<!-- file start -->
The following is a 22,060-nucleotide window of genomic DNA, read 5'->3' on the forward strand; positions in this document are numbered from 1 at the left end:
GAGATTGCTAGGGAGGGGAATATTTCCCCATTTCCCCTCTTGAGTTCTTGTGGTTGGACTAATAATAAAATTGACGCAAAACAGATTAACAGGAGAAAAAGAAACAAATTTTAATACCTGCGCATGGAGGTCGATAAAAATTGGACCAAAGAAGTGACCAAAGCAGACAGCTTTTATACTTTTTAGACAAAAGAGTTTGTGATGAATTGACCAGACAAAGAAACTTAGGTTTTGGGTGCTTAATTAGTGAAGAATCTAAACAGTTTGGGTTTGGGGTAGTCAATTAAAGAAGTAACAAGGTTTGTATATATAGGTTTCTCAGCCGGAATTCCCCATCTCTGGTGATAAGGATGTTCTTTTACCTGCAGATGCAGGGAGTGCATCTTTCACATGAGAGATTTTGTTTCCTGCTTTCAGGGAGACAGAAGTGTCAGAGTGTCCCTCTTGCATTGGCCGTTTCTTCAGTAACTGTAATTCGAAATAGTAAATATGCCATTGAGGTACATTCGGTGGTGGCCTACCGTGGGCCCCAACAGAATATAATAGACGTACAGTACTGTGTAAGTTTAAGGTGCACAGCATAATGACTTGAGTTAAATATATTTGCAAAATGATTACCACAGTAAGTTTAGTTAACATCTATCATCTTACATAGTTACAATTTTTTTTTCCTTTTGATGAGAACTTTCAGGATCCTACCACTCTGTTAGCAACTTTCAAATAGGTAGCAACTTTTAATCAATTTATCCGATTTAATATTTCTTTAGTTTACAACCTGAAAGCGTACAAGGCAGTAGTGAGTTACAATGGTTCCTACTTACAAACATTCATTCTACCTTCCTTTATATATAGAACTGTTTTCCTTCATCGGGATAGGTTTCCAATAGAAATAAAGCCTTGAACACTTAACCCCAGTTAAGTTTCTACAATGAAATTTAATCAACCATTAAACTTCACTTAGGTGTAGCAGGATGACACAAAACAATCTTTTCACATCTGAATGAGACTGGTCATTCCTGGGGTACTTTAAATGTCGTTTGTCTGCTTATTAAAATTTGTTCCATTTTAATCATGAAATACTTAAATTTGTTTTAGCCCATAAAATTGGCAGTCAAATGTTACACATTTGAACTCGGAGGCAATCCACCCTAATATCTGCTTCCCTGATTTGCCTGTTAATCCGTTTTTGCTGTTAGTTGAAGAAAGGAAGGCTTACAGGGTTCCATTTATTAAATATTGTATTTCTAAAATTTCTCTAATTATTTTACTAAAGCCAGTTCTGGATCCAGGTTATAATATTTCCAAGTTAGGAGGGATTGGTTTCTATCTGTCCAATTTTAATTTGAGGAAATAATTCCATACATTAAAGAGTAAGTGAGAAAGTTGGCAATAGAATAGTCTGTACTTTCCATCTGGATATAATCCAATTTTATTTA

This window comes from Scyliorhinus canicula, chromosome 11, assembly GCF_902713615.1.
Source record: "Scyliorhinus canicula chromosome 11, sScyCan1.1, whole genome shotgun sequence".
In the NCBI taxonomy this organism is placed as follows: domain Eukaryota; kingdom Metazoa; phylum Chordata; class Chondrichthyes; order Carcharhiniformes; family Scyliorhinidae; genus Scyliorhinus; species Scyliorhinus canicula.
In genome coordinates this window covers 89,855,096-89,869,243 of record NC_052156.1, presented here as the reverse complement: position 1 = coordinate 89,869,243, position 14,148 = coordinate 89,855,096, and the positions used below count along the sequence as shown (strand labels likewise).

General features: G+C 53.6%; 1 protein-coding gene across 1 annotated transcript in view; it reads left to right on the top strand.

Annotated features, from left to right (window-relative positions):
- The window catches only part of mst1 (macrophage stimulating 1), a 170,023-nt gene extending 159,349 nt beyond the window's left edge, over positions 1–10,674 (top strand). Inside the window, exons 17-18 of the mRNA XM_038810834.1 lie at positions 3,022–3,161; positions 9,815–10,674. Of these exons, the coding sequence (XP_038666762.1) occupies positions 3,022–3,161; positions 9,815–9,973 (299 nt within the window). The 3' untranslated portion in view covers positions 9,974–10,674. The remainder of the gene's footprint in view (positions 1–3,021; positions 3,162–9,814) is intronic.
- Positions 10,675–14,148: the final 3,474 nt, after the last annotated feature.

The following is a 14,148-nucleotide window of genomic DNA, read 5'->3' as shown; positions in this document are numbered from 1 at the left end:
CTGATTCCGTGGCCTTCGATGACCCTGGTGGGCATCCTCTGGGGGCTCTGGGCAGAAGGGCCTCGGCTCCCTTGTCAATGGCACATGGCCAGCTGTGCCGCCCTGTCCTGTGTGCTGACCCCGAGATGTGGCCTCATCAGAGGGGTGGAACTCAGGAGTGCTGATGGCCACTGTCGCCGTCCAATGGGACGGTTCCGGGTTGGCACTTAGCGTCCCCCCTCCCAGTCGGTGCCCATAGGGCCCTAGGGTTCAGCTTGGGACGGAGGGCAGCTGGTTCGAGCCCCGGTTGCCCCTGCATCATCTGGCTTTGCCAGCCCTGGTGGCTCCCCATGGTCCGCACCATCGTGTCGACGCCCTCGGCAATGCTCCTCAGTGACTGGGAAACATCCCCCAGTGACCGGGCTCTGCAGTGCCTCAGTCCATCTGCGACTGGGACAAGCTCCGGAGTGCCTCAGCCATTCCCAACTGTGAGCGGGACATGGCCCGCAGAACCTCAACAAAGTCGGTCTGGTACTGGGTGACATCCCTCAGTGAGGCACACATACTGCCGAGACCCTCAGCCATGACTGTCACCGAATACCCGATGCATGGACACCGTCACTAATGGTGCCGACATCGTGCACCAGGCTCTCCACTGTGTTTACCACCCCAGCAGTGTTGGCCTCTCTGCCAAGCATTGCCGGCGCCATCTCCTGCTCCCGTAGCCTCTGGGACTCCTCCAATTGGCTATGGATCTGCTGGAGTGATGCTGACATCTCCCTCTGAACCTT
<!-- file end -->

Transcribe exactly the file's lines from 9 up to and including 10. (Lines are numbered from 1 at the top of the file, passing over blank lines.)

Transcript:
- The window catches only part of mst1 (macrophage stimulating 1), a 170,023-nt gene extending 159,349 nt beyond the window's left edge, over positions 1–10,674 (top strand). Inside the window, exons 17-18 of the mRNA XM_038810834.1 lie at positions 3,022–3,161; positions 9,815–10,674. Of these exons, the coding sequence (XP_038666762.1) occupies positions 3,022–3,161; positions 9,815–9,973 (299 nt within the window). The 3' untranslated portion in view covers positions 9,974–10,674. The remainder of the gene's footprint in view (positions 1–3,021; positions 3,162–9,814) is intronic.
- Positions 10,675–14,148: the final 3,474 nt, after the last annotated feature.